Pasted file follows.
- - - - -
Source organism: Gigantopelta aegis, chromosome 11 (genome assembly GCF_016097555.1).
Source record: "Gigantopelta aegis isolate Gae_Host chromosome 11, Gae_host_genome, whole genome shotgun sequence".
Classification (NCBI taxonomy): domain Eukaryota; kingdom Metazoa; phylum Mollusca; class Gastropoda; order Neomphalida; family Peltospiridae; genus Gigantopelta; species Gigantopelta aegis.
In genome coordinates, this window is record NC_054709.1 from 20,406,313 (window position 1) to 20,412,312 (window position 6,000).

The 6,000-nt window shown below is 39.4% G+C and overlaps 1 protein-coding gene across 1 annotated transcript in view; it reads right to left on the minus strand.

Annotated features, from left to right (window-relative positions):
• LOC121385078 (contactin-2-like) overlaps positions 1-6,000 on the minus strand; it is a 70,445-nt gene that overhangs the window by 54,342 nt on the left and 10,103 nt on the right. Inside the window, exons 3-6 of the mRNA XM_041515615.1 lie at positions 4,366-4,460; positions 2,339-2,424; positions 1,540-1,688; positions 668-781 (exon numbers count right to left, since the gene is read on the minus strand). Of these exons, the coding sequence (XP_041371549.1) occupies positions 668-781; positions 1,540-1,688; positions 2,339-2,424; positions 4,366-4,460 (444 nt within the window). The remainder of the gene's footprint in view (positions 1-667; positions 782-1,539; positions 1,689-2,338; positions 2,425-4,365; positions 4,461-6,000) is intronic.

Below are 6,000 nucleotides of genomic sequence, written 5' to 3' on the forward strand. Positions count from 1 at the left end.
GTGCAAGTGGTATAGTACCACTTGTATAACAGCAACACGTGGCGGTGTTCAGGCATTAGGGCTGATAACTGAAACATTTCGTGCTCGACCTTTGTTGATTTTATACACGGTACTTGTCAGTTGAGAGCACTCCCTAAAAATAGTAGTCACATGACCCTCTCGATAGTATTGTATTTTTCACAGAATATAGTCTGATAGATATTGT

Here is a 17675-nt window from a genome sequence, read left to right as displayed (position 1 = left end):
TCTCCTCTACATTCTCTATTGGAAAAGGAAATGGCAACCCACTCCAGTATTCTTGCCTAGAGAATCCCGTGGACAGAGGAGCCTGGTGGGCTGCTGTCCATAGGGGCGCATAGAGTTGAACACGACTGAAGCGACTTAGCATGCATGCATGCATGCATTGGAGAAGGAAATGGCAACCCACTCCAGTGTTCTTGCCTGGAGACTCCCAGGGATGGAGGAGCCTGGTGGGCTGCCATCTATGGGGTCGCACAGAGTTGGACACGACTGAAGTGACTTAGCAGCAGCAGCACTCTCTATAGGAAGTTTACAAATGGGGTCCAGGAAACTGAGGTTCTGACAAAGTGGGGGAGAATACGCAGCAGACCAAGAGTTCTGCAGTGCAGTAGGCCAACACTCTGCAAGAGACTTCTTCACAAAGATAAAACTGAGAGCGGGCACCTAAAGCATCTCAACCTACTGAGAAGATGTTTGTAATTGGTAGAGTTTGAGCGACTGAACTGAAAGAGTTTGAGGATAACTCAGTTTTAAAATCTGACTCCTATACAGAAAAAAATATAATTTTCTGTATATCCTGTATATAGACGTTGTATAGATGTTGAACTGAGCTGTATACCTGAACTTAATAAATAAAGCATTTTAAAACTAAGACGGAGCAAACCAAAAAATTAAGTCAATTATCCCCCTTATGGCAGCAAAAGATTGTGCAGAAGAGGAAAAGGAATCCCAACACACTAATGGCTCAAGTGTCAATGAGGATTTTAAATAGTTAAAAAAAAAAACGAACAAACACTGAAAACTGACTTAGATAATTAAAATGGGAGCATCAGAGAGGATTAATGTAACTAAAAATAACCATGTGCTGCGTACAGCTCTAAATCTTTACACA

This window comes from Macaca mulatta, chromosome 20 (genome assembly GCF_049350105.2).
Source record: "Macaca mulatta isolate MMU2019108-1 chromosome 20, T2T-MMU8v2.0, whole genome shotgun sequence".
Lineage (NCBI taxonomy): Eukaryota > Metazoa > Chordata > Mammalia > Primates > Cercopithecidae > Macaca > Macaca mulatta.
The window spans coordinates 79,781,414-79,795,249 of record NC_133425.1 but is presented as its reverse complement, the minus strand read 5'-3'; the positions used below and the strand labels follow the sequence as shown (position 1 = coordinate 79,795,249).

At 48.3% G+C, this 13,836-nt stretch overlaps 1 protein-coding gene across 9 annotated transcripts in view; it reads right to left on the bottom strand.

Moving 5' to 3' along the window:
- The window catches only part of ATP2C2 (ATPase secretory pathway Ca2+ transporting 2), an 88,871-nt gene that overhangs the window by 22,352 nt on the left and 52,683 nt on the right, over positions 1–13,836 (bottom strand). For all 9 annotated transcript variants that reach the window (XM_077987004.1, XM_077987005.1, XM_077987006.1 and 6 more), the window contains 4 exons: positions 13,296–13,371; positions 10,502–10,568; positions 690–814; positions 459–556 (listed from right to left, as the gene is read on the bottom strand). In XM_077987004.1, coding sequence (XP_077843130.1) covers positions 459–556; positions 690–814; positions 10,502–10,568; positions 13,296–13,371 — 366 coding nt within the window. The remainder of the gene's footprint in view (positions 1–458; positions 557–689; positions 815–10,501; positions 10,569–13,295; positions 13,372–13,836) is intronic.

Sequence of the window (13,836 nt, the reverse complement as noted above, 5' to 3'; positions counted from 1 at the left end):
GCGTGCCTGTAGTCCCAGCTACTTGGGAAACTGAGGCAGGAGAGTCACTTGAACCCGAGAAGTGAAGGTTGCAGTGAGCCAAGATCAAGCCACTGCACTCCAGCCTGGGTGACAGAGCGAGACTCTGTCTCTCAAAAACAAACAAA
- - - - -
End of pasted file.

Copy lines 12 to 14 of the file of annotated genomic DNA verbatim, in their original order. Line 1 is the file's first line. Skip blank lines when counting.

This window comes from Macaca mulatta, chromosome 20 (genome assembly GCF_049350105.2).
Source record: "Macaca mulatta isolate MMU2019108-1 chromosome 20, T2T-MMU8v2.0, whole genome shotgun sequence".
Lineage (NCBI taxonomy): Eukaryota > Metazoa > Chordata > Mammalia > Primates > Cercopithecidae > Macaca > Macaca mulatta.